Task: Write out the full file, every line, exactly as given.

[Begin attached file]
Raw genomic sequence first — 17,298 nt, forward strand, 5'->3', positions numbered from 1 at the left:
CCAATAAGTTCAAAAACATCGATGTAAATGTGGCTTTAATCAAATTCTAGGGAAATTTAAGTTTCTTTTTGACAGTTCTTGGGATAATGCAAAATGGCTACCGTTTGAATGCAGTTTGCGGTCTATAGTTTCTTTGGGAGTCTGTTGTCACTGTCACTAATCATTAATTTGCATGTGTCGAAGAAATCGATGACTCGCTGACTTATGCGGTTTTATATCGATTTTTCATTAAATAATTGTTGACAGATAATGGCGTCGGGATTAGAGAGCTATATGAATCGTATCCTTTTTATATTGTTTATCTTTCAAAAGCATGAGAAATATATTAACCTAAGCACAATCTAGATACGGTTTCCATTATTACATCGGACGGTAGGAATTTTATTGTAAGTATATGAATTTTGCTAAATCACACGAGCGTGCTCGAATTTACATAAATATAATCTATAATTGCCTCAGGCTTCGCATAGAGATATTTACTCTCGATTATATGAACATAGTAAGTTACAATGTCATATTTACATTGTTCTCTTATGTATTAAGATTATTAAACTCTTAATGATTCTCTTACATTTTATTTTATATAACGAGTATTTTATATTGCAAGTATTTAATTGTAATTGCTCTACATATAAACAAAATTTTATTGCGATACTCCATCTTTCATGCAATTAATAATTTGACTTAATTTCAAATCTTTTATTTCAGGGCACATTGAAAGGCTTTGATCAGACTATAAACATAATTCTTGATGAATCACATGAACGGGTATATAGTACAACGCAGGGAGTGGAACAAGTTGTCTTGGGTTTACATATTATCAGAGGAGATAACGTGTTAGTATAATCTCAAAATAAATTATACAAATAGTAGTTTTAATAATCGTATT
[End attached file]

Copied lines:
Raw genomic sequence first — 17,298 nt, forward strand, 5'->3', positions numbered from 1 at the left:
CCAATAAGTTCAAAAACATCGATGTAAATGTGGCTTTAATCAAATTCTAGGGAAATTTAAGTTTCTTTTTGACAGTTCTTGGGATAATGCAAAATGGCTACCGTTTGAATGCAGTTTGCGGTCTATAGTTTCTTTGGGAGTCTGTTGTCACTGTCACTAATCATTAATTTGCATGTGTCGAAGAAATCGATGACTCGCTGACTTATGCGGTTTTATATCGATTTTTCATTAAATAATTGTTGACAGATAATGGCGTCGGGATTAGAGAGCTATATGAATCGTATCCTTTTTATATTGTTTATCTTTCAAAAGCATGAGAAATATATTAACCTAAGCACAATCTAGATACGGTTTCCATTATTACATCGGACGGTAGGAATTTTATTGTAAGTATATGAATTTTGCTAAATCACACGAGCGTGCTCGAATTTACATAAATATAATCTATAATTGCCTCAGGCTTCGCATAGAGATATTTACTCTCGATTATATGAACATAGTAAGTTACAATGTCATATTTACATTGTTCTCTTATGTATTAAGATTATTAAACTCTTAATGATTCTCTTACATTTTATTTTATATAACGAGTATTTTATATTGCAAGTATTTAATTGTAATTGCTCTACATATAAACAAAATTTTATTGCGATACTCCATCTTTCATGCAATTAATAATTTGACTTAATTTCAAATCTTTTATTTCAGGGCACATTGAAAGGCTTTGATCAGACTATAAACATAATTCTTGATGAATCACATGAACGGGTATATAGTACAACGCAGGGAGTGGAACAAGTTGTCTTGGGTTTACATATTATCAGAGGAGATAACGTGTTAGTATAATCTCAAAATAAATTATACAAATAGTAGTTTTAATAATCGTATT